For Republican Governors, Obamacare Exchanges Force an Unenviable Choice
There are countless unknowns still swirling around the Affordable Care Act. Its ultimate price tag is anyone’s guess. Thanks to the Supreme Court’s decision to make the ACA’s Medicaid expansion optional, there’s no way to predict how many uninsured people will gain new coverage. But one of the biggest mysteries shrouding the law is whether state or federal authorities are better suited to manage the insurance exchanges that will regulate and organize individual and small group health insurance policies once the law is fully in effect in 2014.
In a move that boxed in Republican governors who rail against federal intrusion, the authors of the ACA left the crucial job of exchange management to the states. At the same time, the ACA says the federal government will run exchanges for states which don’t set up their own. This clever gambit left red-state governors with a Sophie’s choice of sorts. They could set up insurance exchanges and participate in the implementation of one of the most divisive laws in modern American politics. Or they could refuse, and invite the federal government into their insurance regulatory apparatus, which has historically been governed at the state level.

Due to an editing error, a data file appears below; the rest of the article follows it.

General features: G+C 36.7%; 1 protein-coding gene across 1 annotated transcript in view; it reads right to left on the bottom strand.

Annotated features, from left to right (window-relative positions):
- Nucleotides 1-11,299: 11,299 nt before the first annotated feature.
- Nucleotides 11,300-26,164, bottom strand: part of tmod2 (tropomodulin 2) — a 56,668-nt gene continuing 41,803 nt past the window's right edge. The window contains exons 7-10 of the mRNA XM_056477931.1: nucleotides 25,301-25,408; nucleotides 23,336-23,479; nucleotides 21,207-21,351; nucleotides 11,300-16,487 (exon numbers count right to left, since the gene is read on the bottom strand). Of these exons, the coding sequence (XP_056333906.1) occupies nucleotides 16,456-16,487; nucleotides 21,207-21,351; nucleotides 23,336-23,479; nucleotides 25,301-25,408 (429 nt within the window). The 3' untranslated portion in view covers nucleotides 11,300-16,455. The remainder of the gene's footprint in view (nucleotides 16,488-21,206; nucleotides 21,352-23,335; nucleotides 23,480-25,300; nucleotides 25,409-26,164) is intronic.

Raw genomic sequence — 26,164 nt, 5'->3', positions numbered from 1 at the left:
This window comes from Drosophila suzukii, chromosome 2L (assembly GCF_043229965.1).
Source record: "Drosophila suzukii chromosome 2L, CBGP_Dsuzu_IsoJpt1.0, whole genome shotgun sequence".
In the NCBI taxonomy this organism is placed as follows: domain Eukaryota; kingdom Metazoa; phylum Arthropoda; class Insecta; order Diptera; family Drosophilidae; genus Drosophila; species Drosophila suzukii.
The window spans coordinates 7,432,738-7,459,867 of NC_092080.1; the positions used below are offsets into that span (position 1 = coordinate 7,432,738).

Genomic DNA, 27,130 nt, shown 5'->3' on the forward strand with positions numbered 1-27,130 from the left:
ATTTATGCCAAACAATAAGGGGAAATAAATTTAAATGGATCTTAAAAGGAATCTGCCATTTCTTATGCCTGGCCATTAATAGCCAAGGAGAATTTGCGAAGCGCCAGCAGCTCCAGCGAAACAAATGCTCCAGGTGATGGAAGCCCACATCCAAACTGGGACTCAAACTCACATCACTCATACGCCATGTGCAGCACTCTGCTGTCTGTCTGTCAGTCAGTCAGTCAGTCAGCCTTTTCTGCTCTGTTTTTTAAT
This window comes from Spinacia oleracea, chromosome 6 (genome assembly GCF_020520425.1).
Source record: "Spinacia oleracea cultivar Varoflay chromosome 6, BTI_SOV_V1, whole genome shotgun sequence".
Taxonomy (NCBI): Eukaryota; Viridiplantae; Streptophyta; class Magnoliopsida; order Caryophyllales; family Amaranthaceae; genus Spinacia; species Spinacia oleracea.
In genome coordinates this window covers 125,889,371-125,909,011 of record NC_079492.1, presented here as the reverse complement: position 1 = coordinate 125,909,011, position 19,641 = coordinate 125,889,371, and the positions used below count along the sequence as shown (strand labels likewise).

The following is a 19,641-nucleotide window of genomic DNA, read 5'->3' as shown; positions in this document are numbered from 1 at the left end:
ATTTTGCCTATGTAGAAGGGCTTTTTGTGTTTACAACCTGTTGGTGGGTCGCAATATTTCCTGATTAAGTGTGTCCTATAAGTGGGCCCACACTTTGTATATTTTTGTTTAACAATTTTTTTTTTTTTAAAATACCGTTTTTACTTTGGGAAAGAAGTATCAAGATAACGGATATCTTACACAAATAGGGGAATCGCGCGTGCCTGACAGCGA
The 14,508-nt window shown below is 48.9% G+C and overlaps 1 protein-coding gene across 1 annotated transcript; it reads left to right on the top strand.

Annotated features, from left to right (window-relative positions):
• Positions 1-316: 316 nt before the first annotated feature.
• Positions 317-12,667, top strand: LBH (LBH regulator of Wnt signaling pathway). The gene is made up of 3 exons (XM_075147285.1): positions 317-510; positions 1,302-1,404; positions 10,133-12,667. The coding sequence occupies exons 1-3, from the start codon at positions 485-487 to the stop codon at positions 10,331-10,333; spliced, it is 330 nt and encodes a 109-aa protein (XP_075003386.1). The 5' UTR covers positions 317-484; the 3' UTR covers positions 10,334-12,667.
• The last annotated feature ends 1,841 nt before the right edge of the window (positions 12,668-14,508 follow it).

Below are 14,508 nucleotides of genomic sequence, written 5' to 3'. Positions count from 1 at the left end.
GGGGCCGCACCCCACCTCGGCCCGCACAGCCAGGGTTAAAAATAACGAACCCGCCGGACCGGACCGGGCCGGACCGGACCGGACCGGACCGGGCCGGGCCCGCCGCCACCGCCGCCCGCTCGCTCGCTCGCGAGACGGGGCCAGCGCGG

The Democrats in charge of the Department of Health and Human Services would be happy either way. Controlling more exchanges would be beneficial to advancing their regulatory priorities; ceding control to states would probably save money on IT costs over the long run. (The exchanges will be run through web sites, on which individuals and small groups will be able to compare plans and buy insurance policies.) Either way, the ACA insurance regulations written by the feds would have to be followed.